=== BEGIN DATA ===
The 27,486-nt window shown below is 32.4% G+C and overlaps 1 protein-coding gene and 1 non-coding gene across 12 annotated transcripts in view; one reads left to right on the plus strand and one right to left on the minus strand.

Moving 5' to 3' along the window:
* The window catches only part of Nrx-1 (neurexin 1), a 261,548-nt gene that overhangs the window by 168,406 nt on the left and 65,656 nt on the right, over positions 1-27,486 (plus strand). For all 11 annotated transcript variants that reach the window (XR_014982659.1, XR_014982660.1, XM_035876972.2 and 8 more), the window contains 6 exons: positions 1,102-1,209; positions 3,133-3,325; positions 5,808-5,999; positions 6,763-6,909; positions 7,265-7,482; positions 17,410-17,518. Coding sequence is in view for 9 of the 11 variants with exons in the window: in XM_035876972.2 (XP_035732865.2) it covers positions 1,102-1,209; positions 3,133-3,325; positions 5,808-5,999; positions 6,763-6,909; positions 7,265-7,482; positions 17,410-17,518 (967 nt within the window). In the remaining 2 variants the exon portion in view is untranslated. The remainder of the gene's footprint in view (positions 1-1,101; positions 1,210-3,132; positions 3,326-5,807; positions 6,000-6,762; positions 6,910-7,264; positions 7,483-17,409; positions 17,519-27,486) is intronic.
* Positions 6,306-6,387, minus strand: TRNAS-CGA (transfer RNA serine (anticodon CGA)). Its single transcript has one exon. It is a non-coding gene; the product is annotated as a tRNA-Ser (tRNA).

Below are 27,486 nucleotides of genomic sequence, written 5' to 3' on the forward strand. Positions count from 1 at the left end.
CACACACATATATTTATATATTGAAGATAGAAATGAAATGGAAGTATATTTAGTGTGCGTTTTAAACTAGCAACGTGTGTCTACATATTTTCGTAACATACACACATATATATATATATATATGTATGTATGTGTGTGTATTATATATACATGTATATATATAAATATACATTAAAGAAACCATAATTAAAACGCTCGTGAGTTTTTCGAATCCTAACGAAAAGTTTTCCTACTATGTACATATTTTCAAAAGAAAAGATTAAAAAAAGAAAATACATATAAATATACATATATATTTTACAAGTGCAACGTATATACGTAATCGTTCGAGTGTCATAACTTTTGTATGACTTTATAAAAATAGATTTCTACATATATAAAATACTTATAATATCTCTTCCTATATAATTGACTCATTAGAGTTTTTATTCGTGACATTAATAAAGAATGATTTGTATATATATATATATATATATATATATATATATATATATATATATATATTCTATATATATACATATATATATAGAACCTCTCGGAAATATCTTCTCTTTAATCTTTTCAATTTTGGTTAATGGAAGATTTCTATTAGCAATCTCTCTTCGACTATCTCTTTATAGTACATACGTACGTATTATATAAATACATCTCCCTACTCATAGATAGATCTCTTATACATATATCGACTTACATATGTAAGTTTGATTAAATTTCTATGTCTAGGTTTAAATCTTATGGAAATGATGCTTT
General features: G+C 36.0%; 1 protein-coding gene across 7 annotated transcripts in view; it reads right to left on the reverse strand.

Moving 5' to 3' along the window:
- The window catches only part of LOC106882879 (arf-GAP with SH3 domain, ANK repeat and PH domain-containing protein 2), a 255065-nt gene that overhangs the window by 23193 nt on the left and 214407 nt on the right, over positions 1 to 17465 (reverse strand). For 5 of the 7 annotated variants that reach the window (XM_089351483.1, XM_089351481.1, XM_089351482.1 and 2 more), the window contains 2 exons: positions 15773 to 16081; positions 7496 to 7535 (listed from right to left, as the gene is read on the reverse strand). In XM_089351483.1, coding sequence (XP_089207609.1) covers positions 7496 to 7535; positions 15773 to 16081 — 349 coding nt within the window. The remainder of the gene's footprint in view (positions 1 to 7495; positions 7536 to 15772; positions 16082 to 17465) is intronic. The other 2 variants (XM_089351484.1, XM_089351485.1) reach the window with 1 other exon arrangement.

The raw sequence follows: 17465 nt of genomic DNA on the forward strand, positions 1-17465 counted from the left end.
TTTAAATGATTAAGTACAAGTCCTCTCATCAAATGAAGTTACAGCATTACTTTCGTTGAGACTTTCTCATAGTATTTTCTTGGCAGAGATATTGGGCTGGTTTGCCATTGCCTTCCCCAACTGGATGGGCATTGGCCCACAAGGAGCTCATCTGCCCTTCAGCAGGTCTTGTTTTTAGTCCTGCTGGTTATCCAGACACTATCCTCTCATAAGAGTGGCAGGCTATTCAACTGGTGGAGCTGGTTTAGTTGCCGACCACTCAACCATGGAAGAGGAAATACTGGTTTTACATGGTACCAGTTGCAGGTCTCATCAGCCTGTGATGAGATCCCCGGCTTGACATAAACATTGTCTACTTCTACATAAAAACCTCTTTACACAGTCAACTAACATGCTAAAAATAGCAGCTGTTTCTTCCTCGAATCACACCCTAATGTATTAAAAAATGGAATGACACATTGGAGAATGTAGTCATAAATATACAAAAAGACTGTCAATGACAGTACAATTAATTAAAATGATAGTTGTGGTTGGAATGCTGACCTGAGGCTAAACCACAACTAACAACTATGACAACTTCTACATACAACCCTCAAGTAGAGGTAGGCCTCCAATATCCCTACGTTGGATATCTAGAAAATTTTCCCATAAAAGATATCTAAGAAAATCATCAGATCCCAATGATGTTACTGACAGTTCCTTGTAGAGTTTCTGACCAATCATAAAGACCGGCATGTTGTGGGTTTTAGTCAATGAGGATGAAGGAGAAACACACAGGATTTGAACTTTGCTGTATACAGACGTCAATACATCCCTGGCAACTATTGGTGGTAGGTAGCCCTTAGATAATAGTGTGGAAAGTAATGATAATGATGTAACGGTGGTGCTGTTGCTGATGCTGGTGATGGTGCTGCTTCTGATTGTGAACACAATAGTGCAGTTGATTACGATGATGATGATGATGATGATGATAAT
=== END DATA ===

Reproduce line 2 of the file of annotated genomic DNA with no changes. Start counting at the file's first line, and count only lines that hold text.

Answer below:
Moving 5' to 3' along the window: